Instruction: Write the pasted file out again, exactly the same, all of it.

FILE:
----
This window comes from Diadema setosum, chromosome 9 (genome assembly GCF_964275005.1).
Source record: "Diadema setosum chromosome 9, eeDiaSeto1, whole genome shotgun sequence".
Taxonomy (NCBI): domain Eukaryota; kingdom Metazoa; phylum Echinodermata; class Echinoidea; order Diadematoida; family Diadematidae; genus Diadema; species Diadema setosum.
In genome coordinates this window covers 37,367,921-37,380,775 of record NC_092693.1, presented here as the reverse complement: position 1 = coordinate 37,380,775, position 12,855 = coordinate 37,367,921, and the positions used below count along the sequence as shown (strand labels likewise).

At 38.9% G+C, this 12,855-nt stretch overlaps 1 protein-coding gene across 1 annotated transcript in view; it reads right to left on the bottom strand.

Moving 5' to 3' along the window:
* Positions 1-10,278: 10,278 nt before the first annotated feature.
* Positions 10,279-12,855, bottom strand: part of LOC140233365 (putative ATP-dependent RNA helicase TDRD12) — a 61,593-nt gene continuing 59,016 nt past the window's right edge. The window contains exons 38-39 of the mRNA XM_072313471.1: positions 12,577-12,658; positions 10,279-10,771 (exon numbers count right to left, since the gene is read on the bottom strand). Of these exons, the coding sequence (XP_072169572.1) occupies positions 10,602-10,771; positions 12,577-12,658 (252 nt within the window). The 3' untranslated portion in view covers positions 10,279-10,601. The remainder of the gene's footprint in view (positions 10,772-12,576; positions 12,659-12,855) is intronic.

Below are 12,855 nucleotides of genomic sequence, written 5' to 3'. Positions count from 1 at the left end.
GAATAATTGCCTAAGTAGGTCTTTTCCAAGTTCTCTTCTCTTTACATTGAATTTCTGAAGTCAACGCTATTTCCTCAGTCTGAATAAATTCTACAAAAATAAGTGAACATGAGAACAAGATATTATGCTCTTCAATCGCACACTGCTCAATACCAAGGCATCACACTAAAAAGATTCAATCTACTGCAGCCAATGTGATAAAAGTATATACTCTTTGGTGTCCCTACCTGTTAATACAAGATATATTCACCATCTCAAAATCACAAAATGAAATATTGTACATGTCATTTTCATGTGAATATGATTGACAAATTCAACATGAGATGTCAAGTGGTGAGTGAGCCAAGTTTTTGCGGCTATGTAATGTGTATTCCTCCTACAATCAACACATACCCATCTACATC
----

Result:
This window comes from Diadema setosum, chromosome 9 (genome assembly GCF_964275005.1).
Source record: "Diadema setosum chromosome 9, eeDiaSeto1, whole genome shotgun sequence".
Taxonomy (NCBI): domain Eukaryota; kingdom Metazoa; phylum Echinodermata; class Echinoidea; order Diadematoida; family Diadematidae; genus Diadema; species Diadema setosum.
In genome coordinates this window covers 37,367,921-37,380,775 of record NC_092693.1, presented here as the reverse complement: position 1 = coordinate 37,380,775, position 12,855 = coordinate 37,367,921, and the positions used below count along the sequence as shown (strand labels likewise).

At 38.9% G+C, this 12,855-nt stretch overlaps 1 protein-coding gene across 1 annotated transcript in view; it reads right to left on the bottom strand.

Moving 5' to 3' along the window:
* Positions 1-10,278: 10,278 nt before the first annotated feature.
* Positions 10,279-12,855, bottom strand: part of LOC140233365 (putative ATP-dependent RNA helicase TDRD12) — a 61,593-nt gene continuing 59,016 nt past the window's right edge. The window contains exons 38-39 of the mRNA XM_072313471.1: positions 12,577-12,658; positions 10,279-10,771 (exon numbers count right to left, since the gene is read on the bottom strand). Of these exons, the coding sequence (XP_072169572.1) occupies positions 10,602-10,771; positions 12,577-12,658 (252 nt within the window). The 3' untranslated portion in view covers positions 10,279-10,601. The remainder of the gene's footprint in view (positions 10,772-12,576; positions 12,659-12,855) is intronic.

Below are 12,855 nucleotides of genomic sequence, written 5' to 3'. Positions count from 1 at the left end.
GAATAATTGCCTAAGTAGGTCTTTTCCAAGTTCTCTTCTCTTTACATTGAATTTCTGAAGTCAACGCTATTTCCTCAGTCTGAATAAATTCTACAAAAATAAGTGAACATGAGAACAAGATATTATGCTCTTCAATCGCACACTGCTCAATACCAAGGCATCACACTAAAAAGATTCAATCTACTGCAGCCAATGTGATAAAAGTATATACTCTTTGGTGTCCCTACCTGTTAATACAAGATATATTCACCATCTCAAAATCACAAAATGAAATATTGTACATGTCATTTTCATGTGAATATGATTGACAAATTCAACATGAGATGTCAAGTGGTGAGTGAGCCAAGTTTTTGCGGCTATGTAATGTGTATTCCTCCTACAATCAACACATACCCATCTACATC